the WP 6 meeting in Vilnius in the last 6th -7th November 2014 has recently concluded and we have prepared a summary of the principal contents.
TASK 1 TO IDENTIFY TARGETS OF POTENTIAL INTERVENTIONS FOR MANAGEMENT OF MULTI-MORBID PATIENTS In accordance with the objectives of TASK 1 data derived by the analysis of current database have been presented by the following partner: AIFA, VULSK, NIVEL, ISCIII, IACS, NCPHA, THL, BIOEF. The data presented identify with age, cardiovascular diseases (VULSK and NCPHA), clusters of disability (ISCIII and NIVEL), mental status (ISCIII, NIVEL, IACS), socioeconomic factors (BIOEFF), lifestyle and multimorbidity (THL) the factors that most affect the welfare needs.
During the meeting partners involved in task 1 and task 2 presented the work done.
In accordance with the Task 1.4 objective papers will be produced by all partners involved in databases analysis, and submitted to European Journal of Internal Medicine by December 2014 to contribute to a monographic issue about multimorbidity. At regards indications for the submission will be sent in the next days.
Following you can find the key point for each partner presentation:
AIFA ( G. Onder): the analysis has focused on subjects with multimorbidity (³ 2 diseases). It have been found a non linear association between number of diseases and consumption of medications. In particular an older age (> 85 years) is associated with a reduction in resources utilization and an increasing in number of diseases is associated with a reduced use of medicines.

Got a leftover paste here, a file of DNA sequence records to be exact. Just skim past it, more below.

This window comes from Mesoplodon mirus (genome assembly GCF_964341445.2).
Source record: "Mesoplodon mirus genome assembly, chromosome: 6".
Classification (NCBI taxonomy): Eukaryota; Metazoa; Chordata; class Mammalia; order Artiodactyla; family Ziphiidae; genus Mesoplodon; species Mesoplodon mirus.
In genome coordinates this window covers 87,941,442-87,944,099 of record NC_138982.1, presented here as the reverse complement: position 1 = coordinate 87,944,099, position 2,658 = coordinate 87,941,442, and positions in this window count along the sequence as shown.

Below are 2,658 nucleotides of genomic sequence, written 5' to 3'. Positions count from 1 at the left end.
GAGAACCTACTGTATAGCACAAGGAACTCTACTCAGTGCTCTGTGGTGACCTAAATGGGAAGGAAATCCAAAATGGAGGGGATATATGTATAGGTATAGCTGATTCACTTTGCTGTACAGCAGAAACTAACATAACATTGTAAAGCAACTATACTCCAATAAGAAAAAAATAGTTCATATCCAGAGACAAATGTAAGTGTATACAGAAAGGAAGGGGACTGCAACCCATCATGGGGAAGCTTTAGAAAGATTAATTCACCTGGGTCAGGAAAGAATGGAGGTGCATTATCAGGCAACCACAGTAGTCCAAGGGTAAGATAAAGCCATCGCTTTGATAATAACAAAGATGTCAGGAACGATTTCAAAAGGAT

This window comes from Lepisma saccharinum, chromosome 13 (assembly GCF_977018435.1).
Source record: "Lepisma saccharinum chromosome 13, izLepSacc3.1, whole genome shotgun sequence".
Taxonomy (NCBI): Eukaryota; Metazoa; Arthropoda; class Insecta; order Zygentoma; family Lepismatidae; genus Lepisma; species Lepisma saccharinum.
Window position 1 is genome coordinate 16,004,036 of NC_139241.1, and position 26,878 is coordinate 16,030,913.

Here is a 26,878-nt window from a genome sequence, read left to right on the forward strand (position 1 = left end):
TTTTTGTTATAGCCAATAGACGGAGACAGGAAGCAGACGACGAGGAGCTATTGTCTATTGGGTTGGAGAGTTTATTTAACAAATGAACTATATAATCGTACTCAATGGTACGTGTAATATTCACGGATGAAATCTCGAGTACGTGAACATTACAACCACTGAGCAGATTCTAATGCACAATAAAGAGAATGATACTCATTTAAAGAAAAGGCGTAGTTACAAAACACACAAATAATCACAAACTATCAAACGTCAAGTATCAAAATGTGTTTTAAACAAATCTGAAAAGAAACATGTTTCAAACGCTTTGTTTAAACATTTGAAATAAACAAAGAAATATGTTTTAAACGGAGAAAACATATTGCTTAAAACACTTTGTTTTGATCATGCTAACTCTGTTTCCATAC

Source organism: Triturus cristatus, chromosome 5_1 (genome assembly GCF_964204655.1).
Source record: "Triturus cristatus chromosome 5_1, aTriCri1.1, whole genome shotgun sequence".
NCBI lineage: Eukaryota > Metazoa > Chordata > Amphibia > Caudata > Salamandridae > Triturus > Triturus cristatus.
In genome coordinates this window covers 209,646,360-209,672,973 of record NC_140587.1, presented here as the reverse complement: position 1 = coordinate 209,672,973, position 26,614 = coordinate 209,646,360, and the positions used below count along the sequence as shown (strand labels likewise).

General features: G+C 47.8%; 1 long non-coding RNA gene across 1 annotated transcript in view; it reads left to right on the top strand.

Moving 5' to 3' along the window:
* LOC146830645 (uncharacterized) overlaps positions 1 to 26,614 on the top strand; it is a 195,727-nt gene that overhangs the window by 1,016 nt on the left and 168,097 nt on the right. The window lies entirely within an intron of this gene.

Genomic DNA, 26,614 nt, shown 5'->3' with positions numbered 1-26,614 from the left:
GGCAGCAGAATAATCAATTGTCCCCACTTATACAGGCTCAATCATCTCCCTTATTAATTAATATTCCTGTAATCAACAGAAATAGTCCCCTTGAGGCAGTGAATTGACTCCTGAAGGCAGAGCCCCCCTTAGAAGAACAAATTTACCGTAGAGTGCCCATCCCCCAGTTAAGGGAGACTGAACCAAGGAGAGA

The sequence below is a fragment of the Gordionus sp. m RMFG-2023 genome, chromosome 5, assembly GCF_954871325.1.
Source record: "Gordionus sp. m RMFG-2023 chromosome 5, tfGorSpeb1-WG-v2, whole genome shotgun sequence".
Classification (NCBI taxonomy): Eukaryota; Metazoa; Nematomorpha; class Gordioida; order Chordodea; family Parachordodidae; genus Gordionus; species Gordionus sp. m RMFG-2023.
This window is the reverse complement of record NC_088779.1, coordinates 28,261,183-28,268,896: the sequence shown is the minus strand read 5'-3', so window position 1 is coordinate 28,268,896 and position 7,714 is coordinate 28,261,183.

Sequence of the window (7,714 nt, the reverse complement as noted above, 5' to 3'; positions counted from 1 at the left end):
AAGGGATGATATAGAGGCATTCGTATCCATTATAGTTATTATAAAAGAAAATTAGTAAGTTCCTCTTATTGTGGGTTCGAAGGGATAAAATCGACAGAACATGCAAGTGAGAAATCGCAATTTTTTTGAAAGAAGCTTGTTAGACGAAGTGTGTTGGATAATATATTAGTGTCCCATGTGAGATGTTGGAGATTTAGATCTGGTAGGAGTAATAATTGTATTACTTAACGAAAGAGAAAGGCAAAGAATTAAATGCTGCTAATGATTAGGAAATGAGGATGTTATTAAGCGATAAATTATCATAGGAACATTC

VULSK (R. Navikas): the analysis of the has performed taking into account the following variables: age, gender, area (rural/urban), disease duration, medication usage, Hb1AC levels, frequency and length of hospitalization, number of home visits and consultations (Outpatient), use of facilities and medications during hospital stay. The top 5 conditions identified among outpatients have been: Hypertension without HF, Hypertension with HF, Chest pain/Angina, Atrial Fibrillation (AF) Type II DM, while the top 5 among outpatients have been Heart failure, Stroke/TIA/neurological disorders, AF, unstable angina; unspecified angina. The medication most frequently prescribed, In both groups the medication most prescribed are those related to Hypertension, Angina and AF